The Great Escape
Adrian Dunbar and Jade Anouka perform readings from Shakespeare to Sylvia Plath depicting escapes from battle, prison, love and life. With music ranging from Dowland to Ligeti.
Adrian Dunbar and Jade Anouka with readings which look at escaping life, love, war and family. From the terror of a monstrous battle in Seamus Heaney's Beowulf, to the thrilling Prisoner of War break-out in Paul Brickhill's novel The Great Escape. There's also the more existential desire to escape one's gender or relationship, dealt with by the likes of Christina Rossetti and Sylvia Plath. Then there's the escape we find in sleep and eventually death, explored by Shakespeare and Yeats. Mirroring the mood of our escapees is a soundtrack which features everything from Dowland to Ligeti, Elena Kaats-Chernin to Vaughan Williams.
Producer: Georgia Mann-Smith
Timings (where shown) are from the start of the programme in hours and minutes
I Never Hear The Word 'Escape' read by Jade Anouka
Extract from The Great Escape read by Adrian Dunbar
Extract from The Witches read by Jade Anouka
Everyone Sang read by Adrian Dunbar
E. M Forster
Extract from A Room With A View read by Jade Anouka
The Rabbit Catcher read by Sylvia Plath
Escape read by Jade Anouka
Extract from Henry V read by Adrian Dunbar
My Holiday read by Adrian Dunbar
Aubade read by Jade Anouka
Sailing to Byzantium read by Adrian Dunbar
Since There Is No Escape read by Jade Anouka
When I made this programme the summer holidays were almost upon us and the thought of escape was much on my mind. In this edition I’ve tried to explore how the idea of escape frames many of our relationships and fears – as well as our hopes. From Emily Dickinson’s “ flying attitude” at the very mention of escape to Paul Brickhill’s thrilling description of one of the most daring escapes of the second world war; from the claustrophobic relationship described in Sylvia Plath’s The Rabbit Catcher to Margaret Attwood’s sinister The Landlady. Mussorgsky’s Night on a Bald Mountain accompanies two tales of escape from sinister forces: Roald Dahl’s depiction of a boy fleeing the Grand High Witch and Seamus Heaney’s Beowolf escaping the grip of the monster Grendel. Siegfried Sassoon brings a note of euphoria with his description of battle-wearied soldiers escaping the misery of war through song, musically matched by Vaughan Williams’ soaring Let all the world in every corner sing. Lucy Honeychurch from E.M Forster’s Room With a View also uses music as a means of escape, playing Beethoven lifts her out of the polite and constricted society she inhabits. Christina Rossetti and Nina Simone explore the desire to escape the constraints of gender and race while Robert Service takes a rye stance on escaping his offspring during the holidays. Sleep as a means of escape is masterfully dealt with by Shakespeare in Henry IV Part 2 and by Dowland in his song Come Heavy Sleep. The final section of the programme explores the idea of the ultimate escape: from this life into the next, from the bodily life to the spiritual. Larkin’s melancholy reflection on the inevitability of death in Aubade is followed by one of his own Desert Island Discs choices, Bessy Smith’s I'm Down In The Dumps. We finish with Sara Teasdale finding liberation in the escape death provides: “Life is my lover—I shall leave the dead If there is any way to baffle death.” That vital, affirmatory vision finds musical expression in John Adams’ On The Dominant Divide from Grand Pianola Music.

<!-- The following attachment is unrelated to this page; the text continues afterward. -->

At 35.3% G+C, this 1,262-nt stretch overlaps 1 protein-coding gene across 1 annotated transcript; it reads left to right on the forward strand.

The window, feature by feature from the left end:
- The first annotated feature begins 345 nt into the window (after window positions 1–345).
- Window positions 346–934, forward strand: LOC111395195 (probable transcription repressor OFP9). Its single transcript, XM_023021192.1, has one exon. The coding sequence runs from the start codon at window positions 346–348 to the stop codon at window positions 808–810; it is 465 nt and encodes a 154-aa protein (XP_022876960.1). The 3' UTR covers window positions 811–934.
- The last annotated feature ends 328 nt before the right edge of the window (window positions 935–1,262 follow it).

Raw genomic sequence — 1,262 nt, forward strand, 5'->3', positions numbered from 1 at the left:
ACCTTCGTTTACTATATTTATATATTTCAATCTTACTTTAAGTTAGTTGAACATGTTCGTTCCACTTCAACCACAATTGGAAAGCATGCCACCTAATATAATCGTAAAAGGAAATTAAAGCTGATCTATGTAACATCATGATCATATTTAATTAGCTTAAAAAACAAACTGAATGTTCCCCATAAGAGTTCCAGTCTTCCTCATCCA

By Georgia Mann-Smith